What happened to our efficiency gains tied to our new cloud collaboration software?

Business tools have become an extension of our personal lives. We now use software like instant messaging and video conferencing to connect with colleagues both inside and outside of the office, leading to a much more collaborative approach to communication. Gone are the days of email and phone calls, replaced by many enterprises with UCaaS and cloud-based services.

When purchasing these systems organisations were told that they would drive efficiency and innovation through instant chat, file sharing and more. So why is it then, that some companies still haven’t really seen any of these efficiency benefits, aside from cost savings?

[easy-tweet tweet=”Every business is different and you need to know what your own needs and limitations are.” hashtags=”Cloud, tech”]

From our work in the sector, we are regularly asked this question. Customers may have read an article about the benefits of collaboration or unified communications, which has led to the purchase of a fancy new piece of software for their tech-savvy workforce to use. A few training sessions from their vendor later and they understandably want to start seeing all of their employees transform into a completely collaborative collective, producing the kind of innovative work that couldn’t possibly have been achieved with emails and shouting across the office.

If you go into the acquisition of any communication service expecting the technology to instantly transform the way your colleagues interact with each other, then you’re setting yourself up to be disappointed. Managing the adoption and implementing the changes in how your team works together is the only way you can achieve the efficiency and innovation increases that you read on your tech vendor’s website.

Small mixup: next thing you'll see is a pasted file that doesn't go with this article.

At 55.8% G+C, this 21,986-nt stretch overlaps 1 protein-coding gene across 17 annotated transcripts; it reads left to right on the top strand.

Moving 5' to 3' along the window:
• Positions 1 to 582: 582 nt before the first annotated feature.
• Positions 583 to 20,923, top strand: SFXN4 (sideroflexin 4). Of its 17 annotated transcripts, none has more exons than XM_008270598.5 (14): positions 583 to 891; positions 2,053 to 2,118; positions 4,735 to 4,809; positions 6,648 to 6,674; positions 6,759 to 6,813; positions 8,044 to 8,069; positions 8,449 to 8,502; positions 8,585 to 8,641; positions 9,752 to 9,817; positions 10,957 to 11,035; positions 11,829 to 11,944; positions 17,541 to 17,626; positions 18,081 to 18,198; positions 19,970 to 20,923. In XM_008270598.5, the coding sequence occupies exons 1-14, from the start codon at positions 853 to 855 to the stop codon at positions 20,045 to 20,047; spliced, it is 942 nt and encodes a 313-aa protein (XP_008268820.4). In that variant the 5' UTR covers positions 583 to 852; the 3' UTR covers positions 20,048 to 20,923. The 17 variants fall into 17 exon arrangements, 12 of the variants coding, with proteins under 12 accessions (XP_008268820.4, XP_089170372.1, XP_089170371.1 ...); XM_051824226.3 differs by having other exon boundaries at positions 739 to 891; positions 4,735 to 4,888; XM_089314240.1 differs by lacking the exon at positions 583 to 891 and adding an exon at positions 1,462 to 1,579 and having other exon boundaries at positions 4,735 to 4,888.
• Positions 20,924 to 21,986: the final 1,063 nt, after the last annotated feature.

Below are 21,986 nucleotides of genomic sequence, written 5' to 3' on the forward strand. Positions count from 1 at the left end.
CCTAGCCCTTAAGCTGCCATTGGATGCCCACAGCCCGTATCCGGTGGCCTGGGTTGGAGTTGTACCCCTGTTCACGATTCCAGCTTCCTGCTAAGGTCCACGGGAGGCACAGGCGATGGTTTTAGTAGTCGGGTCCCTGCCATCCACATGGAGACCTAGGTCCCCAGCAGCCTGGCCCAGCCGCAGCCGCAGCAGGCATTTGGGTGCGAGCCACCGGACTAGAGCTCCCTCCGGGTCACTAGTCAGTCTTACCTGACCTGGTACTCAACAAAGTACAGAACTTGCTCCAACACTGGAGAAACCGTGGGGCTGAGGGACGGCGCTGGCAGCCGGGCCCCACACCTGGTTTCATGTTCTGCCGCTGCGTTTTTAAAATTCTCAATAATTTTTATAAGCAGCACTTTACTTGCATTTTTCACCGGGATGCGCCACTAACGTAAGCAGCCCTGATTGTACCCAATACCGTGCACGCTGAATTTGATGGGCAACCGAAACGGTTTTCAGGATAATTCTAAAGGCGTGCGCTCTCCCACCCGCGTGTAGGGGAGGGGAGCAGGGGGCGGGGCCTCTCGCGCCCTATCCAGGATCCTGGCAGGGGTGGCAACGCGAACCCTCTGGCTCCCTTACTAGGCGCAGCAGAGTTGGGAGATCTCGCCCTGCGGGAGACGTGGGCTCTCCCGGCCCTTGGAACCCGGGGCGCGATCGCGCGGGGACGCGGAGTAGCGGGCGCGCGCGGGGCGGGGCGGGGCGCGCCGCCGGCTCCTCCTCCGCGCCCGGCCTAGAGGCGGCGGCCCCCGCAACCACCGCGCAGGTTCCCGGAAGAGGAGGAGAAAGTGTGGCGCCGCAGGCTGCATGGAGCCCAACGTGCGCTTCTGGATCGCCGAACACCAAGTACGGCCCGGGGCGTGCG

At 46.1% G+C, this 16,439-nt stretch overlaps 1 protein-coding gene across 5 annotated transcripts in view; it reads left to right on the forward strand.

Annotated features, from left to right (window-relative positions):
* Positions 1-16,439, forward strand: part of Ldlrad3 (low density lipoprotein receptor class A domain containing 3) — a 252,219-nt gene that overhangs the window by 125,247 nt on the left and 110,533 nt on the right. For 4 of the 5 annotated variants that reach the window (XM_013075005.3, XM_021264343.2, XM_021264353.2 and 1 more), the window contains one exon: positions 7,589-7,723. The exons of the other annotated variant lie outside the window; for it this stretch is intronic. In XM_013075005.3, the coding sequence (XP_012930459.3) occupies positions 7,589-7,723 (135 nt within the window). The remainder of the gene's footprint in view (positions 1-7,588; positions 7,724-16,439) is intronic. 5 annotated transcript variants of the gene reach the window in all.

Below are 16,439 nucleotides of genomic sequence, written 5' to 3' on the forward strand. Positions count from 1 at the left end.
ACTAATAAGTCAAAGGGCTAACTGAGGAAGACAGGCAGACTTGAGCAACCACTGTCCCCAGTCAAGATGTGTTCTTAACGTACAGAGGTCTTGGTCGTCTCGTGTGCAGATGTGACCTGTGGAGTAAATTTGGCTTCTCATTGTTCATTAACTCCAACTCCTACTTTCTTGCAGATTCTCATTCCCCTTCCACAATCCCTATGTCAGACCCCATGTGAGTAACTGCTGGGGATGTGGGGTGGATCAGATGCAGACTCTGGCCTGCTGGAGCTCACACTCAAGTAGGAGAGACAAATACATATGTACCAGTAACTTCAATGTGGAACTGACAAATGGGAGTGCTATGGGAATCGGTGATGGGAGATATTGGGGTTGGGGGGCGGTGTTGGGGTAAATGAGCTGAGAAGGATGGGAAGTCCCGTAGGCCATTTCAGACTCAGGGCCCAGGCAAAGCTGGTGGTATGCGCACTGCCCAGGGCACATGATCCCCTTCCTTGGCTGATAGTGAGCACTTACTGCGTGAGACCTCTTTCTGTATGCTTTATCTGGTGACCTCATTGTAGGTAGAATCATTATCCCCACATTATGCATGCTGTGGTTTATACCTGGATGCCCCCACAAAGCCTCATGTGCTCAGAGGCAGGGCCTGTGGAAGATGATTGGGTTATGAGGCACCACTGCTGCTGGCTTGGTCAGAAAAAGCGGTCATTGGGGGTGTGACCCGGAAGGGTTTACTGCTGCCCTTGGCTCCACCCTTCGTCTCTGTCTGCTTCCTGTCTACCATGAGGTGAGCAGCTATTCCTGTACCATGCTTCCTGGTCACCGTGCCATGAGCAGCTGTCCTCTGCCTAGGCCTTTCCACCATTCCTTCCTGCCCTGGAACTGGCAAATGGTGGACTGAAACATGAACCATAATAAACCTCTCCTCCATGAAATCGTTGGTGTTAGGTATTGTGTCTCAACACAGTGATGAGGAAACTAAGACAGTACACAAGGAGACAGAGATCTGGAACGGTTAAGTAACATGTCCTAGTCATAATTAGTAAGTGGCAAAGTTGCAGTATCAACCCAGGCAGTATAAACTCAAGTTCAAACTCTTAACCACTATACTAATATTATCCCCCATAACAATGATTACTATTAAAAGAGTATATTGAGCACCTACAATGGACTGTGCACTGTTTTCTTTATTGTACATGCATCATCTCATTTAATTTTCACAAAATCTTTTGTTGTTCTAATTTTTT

Every business is different and you need to know what your own needs and limitations are. It’s important to research your IT estate before you do anything; knowing exactly what you can and cannot change, as well as factoring in processes that are ingrained in the company culture. 

Thinking about where the potential pain points for your colleagues are the key thing to consider here. If you are going to introduce software, which is meant to change the way in which they work, it’s better to focus on areas that are likely to be met with apathy. For example, many companies look to completely replace internal email with instant messaging tools. While it’s unlikely your staff will care if you do this for work approval, you will come up against some resistance if your HR process currently requires email verification for their annual leave.

Once you understand what collaboration features will be accepted by your employees, it then becomes important to plan for what a successful implementation looks like. Setting goals and KPIs related to the usage and capabilities of your new communications system will allow you to see how it is performing. The ability to flag any issues or features which haven’t been used will give you the opportunity to know when and where you need to provide training on using the software. 

Above all else, you need to be patient and realise that this adoption doesn’t happen overnight. While technology now allows you to quickly migrate to a new system or instantly go live with a new feature, the time it takes for your colleagues to understand and use it is much longer. Even millennials take time to become aware of how the same kind of software they use subconsciously in their personal lives can make their jobs easier. 

When replacing a legacy communications infrastructure with a new cloud-powered unified communications solution, businesses of all sizes need to know how staff are going to adopt it into their day-to-day working life. When you’ve got a good strategy for how you are going to get everybody using the new system, you’ll soon start to see all of the efficiency and collaborations you read on the box.

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